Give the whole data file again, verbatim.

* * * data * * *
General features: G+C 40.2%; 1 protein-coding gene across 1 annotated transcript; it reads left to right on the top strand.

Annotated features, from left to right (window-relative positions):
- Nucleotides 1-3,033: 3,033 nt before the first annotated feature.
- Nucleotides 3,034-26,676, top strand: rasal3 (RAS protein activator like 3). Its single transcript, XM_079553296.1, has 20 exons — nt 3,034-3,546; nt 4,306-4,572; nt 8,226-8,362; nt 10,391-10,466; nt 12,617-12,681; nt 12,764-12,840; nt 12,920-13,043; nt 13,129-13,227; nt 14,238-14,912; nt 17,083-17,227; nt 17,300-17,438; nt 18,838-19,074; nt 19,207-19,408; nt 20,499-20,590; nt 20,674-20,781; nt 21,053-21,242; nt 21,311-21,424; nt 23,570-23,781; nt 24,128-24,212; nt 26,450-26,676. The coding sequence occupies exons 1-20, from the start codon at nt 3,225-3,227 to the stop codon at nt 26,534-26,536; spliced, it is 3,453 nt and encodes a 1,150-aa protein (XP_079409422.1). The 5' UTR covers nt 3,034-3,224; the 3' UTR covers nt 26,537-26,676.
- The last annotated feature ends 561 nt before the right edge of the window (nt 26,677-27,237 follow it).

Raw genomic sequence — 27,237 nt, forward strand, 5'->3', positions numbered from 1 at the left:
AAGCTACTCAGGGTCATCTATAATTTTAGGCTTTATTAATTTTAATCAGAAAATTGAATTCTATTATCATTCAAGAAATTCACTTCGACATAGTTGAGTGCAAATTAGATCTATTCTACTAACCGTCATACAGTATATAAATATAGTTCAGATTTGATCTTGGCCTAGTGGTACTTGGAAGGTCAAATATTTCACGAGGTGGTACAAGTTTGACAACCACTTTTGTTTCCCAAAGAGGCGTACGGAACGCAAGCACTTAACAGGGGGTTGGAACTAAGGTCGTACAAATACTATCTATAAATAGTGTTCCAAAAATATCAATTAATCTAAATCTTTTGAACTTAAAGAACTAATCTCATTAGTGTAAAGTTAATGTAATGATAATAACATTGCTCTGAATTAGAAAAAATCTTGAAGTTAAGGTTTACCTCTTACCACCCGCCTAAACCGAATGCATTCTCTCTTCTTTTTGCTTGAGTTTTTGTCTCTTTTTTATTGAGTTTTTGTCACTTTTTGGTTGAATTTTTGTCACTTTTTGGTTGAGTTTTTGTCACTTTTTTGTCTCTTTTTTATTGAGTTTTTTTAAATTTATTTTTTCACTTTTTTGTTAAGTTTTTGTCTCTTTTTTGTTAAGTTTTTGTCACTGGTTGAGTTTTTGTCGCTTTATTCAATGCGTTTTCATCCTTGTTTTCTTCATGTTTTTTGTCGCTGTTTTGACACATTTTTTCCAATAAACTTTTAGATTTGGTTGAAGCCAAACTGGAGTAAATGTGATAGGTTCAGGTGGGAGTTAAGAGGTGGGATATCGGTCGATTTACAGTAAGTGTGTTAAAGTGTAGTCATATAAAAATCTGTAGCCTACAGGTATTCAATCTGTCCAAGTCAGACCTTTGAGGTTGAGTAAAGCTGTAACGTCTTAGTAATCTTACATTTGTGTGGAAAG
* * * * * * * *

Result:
General features: G+C 40.2%; 1 protein-coding gene across 1 annotated transcript; it reads left to right on the top strand.

Annotated features, from left to right (window-relative positions):
- Nucleotides 1-3,033: 3,033 nt before the first annotated feature.
- Nucleotides 3,034-26,676, top strand: rasal3 (RAS protein activator like 3). Its single transcript, XM_079553296.1, has 20 exons — nt 3,034-3,546; nt 4,306-4,572; nt 8,226-8,362; nt 10,391-10,466; nt 12,617-12,681; nt 12,764-12,840; nt 12,920-13,043; nt 13,129-13,227; nt 14,238-14,912; nt 17,083-17,227; nt 17,300-17,438; nt 18,838-19,074; nt 19,207-19,408; nt 20,499-20,590; nt 20,674-20,781; nt 21,053-21,242; nt 21,311-21,424; nt 23,570-23,781; nt 24,128-24,212; nt 26,450-26,676. The coding sequence occupies exons 1-20, from the start codon at nt 3,225-3,227 to the stop codon at nt 26,534-26,536; spliced, it is 3,453 nt and encodes a 1,150-aa protein (XP_079409422.1). The 5' UTR covers nt 3,034-3,224; the 3' UTR covers nt 26,537-26,676.
- The last annotated feature ends 561 nt before the right edge of the window (nt 26,677-27,237 follow it).

Raw genomic sequence — 27,237 nt, forward strand, 5'->3', positions numbered from 1 at the left:
AAGCTACTCAGGGTCATCTATAATTTTAGGCTTTATTAATTTTAATCAGAAAATTGAATTCTATTATCATTCAAGAAATTCACTTCGACATAGTTGAGTGCAAATTAGATCTATTCTACTAACCGTCATACAGTATATAAATATAGTTCAGATTTGATCTTGGCCTAGTGGTACTTGGAAGGTCAAATATTTCACGAGGTGGTACAAGTTTGACAACCACTTTTGTTTCCCAAAGAGGCGTACGGAACGCAAGCACTTAACAGGGGGTTGGAACTAAGGTCGTACAAATACTATCTATAAATAGTGTTCCAAAAATATCAATTAATCTAAATCTTTTGAACTTAAAGAACTAATCTCATTAGTGTAAAGTTAATGTAATGATAATAACATTGCTCTGAATTAGAAAAAATCTTGAAGTTAAGGTTTACCTCTTACCACCCGCCTAAACCGAATGCATTCTCTCTTCTTTTTGCTTGAGTTTTTGTCTCTTTTTTATTGAGTTTTTGTCACTTTTTGGTTGAATTTTTGTCACTTTTTGGTTGAGTTTTTGTCACTTTTTTGTCTCTTTTTTATTGAGTTTTTTTAAATTTATTTTTTCACTTTTTTGTTAAGTTTTTGTCTCTTTTTTGTTAAGTTTTTGTCACTGGTTGAGTTTTTGTCGCTTTATTCAATGCGTTTTCATCCTTGTTTTCTTCATGTTTTTTGTCGCTGTTTTGACACATTTTTTCCAATAAACTTTTAGATTTGGTTGAAGCCAAACTGGAGTAAATGTGATAGGTTCAGGTGGGAGTTAAGAGGTGGGATATCGGTCGATTTACAGTAAGTGTGTTAAAGTGTAGTCATATAAAAATCTGTAGCCTACAGGTATTCAATCTGTCCAAGTCAGACCTTTGAGGTTGAGTAAAGCTGTAACGTCTTAGTAATCTTACATTTGTGTGGAAAG